Indeed. And I completely agree.
Learning disabilities like dyslexia aren’t typically regarded as advantages, but for some entrepreneurs, being dyslexic has been a key part of why they succeeded.
That’s according to New Yorker writer and bestselling author Malcolm Gladwell, who, while researching his last book, David and Goliath, spoke to roughly two dozen dyslexic entrepreneurs.
“Their stories are all the same,” Gladwell says. “They don’t think they succeeded in spite of their disability. They think they succeeded because of it.”
While learning disabilities present unique challenges for individuals from an early age, they can also serve as what Gladwell refers to as “desirable difficulties,” or challenges that force people to learn new skills that prove extremely helpful later in life.
“They’re learning delegation, how to communicate with other people [and] motivate other people,” Gladwell says.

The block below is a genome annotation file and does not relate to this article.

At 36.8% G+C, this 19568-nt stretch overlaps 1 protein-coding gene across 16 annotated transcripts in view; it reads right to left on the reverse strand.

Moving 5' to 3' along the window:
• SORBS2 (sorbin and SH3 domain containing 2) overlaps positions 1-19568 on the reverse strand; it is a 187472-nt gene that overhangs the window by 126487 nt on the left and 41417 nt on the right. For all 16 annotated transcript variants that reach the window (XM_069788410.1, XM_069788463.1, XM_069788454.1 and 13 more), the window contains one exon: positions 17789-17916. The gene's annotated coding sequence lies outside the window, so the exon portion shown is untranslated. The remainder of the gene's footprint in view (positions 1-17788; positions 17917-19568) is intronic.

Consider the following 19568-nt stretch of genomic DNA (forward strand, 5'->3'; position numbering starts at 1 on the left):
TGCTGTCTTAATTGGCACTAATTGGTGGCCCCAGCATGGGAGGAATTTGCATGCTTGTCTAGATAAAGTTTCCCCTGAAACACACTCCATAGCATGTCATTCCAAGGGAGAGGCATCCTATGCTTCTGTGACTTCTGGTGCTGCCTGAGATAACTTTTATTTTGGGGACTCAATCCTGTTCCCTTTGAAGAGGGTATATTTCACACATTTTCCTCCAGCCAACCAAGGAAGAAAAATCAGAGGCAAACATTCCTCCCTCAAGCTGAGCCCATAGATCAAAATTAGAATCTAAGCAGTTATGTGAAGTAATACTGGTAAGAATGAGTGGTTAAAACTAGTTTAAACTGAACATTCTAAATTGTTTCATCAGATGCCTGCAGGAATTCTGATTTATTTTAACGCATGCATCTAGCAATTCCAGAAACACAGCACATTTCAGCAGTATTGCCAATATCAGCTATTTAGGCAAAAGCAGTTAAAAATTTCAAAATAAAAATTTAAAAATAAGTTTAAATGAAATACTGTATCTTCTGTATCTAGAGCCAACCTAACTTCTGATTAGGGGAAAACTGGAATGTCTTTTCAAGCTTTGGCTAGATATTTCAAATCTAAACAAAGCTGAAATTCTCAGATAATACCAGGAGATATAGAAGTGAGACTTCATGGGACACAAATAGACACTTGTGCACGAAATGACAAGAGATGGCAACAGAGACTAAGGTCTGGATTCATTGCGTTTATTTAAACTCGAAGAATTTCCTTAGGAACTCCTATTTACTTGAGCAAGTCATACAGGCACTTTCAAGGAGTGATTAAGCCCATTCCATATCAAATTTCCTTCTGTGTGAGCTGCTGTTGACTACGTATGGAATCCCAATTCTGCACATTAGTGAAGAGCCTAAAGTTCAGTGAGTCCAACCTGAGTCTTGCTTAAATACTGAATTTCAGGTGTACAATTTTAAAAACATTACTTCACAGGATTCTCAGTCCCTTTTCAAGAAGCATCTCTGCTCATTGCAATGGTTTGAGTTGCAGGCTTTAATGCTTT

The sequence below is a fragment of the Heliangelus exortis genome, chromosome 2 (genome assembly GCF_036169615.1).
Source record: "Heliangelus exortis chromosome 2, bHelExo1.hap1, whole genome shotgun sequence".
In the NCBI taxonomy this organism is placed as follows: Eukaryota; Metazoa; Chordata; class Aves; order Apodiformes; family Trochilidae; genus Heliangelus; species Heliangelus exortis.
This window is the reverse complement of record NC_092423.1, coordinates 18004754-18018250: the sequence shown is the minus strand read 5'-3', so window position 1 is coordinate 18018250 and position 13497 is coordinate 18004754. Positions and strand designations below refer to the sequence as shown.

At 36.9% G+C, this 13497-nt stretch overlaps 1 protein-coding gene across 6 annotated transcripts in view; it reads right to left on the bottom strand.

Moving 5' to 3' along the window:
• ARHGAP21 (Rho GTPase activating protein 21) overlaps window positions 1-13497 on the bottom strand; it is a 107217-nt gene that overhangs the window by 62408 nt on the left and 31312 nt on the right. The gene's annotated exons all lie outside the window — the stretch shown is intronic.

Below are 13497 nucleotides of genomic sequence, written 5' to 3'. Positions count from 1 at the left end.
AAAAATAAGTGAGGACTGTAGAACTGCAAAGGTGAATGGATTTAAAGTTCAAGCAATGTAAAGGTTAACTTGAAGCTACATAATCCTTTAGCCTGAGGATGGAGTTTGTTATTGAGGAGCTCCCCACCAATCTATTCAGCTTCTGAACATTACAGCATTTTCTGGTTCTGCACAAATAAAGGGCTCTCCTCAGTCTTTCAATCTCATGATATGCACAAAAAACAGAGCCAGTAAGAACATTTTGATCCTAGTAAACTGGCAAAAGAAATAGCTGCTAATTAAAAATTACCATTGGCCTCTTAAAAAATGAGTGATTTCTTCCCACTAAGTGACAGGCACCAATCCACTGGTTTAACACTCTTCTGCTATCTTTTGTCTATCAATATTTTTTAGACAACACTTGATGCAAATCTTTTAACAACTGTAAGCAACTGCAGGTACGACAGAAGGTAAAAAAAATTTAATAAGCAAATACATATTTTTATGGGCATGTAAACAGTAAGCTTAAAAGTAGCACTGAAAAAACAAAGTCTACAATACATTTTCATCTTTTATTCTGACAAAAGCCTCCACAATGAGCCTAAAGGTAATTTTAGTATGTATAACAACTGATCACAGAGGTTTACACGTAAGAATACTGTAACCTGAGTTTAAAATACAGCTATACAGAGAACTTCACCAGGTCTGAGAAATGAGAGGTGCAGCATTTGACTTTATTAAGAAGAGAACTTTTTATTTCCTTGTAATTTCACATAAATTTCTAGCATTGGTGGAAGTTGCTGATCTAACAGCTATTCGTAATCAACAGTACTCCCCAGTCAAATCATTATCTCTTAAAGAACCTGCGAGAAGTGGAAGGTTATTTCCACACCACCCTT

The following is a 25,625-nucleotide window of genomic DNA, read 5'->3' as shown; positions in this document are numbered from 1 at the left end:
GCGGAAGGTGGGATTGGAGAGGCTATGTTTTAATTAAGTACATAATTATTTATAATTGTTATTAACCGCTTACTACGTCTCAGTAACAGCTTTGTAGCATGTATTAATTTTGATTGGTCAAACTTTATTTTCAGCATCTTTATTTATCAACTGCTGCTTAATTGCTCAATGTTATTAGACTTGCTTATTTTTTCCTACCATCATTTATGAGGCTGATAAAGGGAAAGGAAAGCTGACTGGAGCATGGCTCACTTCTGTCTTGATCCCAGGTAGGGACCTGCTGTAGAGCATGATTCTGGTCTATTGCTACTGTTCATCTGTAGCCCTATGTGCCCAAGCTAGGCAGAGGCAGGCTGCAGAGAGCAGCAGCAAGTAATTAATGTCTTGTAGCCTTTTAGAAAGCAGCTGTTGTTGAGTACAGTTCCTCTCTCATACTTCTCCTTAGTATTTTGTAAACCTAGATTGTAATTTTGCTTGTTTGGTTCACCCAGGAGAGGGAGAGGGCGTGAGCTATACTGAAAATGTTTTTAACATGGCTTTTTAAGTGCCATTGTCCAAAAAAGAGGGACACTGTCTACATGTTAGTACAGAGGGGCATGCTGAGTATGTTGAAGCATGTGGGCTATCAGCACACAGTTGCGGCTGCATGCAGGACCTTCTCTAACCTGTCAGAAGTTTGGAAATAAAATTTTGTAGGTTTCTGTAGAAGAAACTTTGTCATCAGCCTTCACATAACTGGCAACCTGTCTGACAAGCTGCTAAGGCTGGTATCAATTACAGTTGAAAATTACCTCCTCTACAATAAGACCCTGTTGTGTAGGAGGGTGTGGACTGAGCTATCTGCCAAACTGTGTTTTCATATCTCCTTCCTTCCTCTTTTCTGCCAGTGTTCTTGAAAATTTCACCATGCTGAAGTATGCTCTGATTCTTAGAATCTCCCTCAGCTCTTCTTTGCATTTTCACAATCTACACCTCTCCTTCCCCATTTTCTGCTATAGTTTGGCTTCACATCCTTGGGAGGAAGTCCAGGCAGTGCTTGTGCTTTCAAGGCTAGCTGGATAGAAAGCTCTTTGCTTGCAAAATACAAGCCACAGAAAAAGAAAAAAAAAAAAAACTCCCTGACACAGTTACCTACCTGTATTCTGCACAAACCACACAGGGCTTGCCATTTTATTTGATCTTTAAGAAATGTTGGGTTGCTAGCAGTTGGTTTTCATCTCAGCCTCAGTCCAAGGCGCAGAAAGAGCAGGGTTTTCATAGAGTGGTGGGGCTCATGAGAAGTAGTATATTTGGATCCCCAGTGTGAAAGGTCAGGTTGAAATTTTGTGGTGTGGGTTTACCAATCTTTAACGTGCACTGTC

Successful dyslexic entrepreneurs that Gladwell points to include Virgin Group founder Richard Branson, JetBlue founder David Neeleman, and longtime movie producer Brian Grazer, whose dyslexia forced him to learn how to negotiate his way to getting better grades in school, according to Gladwell.
“By the time he hits college he’s brilliant at it, and then what does he do? He becomes a Hollywood producer, [which is] about negotiation, among other things, and he’s been practicing his entire life,” Gladwell says.
“In order to learn the things that really need to be learned we require a certain level of adversity.”
To hear more from the conversation, watch the video below.
Why Obstacles Can Improve Results
Certain obstacles that seem undesirable at first may ultimately help you get ahead.